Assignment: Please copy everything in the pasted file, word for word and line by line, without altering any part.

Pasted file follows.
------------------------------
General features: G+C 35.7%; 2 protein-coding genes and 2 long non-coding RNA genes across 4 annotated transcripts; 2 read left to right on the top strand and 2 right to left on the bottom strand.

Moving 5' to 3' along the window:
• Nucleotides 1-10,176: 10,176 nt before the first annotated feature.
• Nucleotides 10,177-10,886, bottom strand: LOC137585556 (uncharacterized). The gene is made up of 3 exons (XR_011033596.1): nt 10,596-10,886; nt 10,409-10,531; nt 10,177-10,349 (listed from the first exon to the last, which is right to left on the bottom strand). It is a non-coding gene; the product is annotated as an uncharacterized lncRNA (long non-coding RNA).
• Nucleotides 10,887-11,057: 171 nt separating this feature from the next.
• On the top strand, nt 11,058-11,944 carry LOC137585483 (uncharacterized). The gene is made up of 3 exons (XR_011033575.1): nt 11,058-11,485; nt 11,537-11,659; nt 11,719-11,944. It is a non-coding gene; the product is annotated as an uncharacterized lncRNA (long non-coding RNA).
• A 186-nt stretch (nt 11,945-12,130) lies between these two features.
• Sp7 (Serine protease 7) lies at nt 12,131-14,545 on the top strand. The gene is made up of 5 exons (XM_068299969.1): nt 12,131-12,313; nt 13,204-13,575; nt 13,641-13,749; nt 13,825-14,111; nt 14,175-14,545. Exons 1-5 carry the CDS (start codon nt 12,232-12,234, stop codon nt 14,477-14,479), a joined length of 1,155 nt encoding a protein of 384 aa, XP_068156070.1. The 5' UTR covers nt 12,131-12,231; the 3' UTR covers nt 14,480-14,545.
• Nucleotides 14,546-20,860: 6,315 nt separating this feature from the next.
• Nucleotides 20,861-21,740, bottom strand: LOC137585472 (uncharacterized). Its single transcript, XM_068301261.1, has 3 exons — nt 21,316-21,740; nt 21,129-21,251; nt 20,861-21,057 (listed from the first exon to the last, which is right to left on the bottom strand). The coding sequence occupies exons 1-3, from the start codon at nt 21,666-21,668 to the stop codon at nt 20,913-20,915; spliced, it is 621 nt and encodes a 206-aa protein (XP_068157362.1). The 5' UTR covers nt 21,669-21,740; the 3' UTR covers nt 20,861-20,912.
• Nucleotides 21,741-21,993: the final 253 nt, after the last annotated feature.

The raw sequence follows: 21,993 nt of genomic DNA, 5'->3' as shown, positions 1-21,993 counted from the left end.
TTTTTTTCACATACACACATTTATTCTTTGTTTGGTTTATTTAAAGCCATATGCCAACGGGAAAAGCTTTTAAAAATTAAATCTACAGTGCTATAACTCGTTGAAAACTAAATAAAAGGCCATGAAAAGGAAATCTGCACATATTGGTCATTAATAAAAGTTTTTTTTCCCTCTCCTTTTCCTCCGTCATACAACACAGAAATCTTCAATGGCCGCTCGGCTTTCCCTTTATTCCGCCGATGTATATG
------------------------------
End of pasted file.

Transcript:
General features: G+C 35.7%; 2 protein-coding genes and 2 long non-coding RNA genes across 4 annotated transcripts; 2 read left to right on the top strand and 2 right to left on the bottom strand.

Moving 5' to 3' along the window:
• Nucleotides 1-10,176: 10,176 nt before the first annotated feature.
• Nucleotides 10,177-10,886, bottom strand: LOC137585556 (uncharacterized). The gene is made up of 3 exons (XR_011033596.1): nt 10,596-10,886; nt 10,409-10,531; nt 10,177-10,349 (listed from the first exon to the last, which is right to left on the bottom strand). It is a non-coding gene; the product is annotated as an uncharacterized lncRNA (long non-coding RNA).
• Nucleotides 10,887-11,057: 171 nt separating this feature from the next.
• On the top strand, nt 11,058-11,944 carry LOC137585483 (uncharacterized). The gene is made up of 3 exons (XR_011033575.1): nt 11,058-11,485; nt 11,537-11,659; nt 11,719-11,944. It is a non-coding gene; the product is annotated as an uncharacterized lncRNA (long non-coding RNA).
• A 186-nt stretch (nt 11,945-12,130) lies between these two features.
• Sp7 (Serine protease 7) lies at nt 12,131-14,545 on the top strand. The gene is made up of 5 exons (XM_068299969.1): nt 12,131-12,313; nt 13,204-13,575; nt 13,641-13,749; nt 13,825-14,111; nt 14,175-14,545. Exons 1-5 carry the CDS (start codon nt 12,232-12,234, stop codon nt 14,477-14,479), a joined length of 1,155 nt encoding a protein of 384 aa, XP_068156070.1. The 5' UTR covers nt 12,131-12,231; the 3' UTR covers nt 14,480-14,545.
• Nucleotides 14,546-20,860: 6,315 nt separating this feature from the next.
• Nucleotides 20,861-21,740, bottom strand: LOC137585472 (uncharacterized). Its single transcript, XM_068301261.1, has 3 exons — nt 21,316-21,740; nt 21,129-21,251; nt 20,861-21,057 (listed from the first exon to the last, which is right to left on the bottom strand). The coding sequence occupies exons 1-3, from the start codon at nt 21,666-21,668 to the stop codon at nt 20,913-20,915; spliced, it is 621 nt and encodes a 206-aa protein (XP_068157362.1). The 5' UTR covers nt 21,669-21,740; the 3' UTR covers nt 20,861-20,912.
• Nucleotides 21,741-21,993: the final 253 nt, after the last annotated feature.

The raw sequence follows: 21,993 nt of genomic DNA, 5'->3' as shown, positions 1-21,993 counted from the left end.
TTTTTTTCACATACACACATTTATTCTTTGTTTGGTTTATTTAAAGCCATATGCCAACGGGAAAAGCTTTTAAAAATTAAATCTACAGTGCTATAACTCGTTGAAAACTAAATAAAAGGCCATGAAAAGGAAATCTGCACATATTGGTCATTAATAAAAGTTTTTTTTCCCTCTCCTTTTCCTCCGTCATACAACACAGAAATCTTCAATGGCCGCTCGGCTTTCCCTTTATTCCGCCGATGTATATG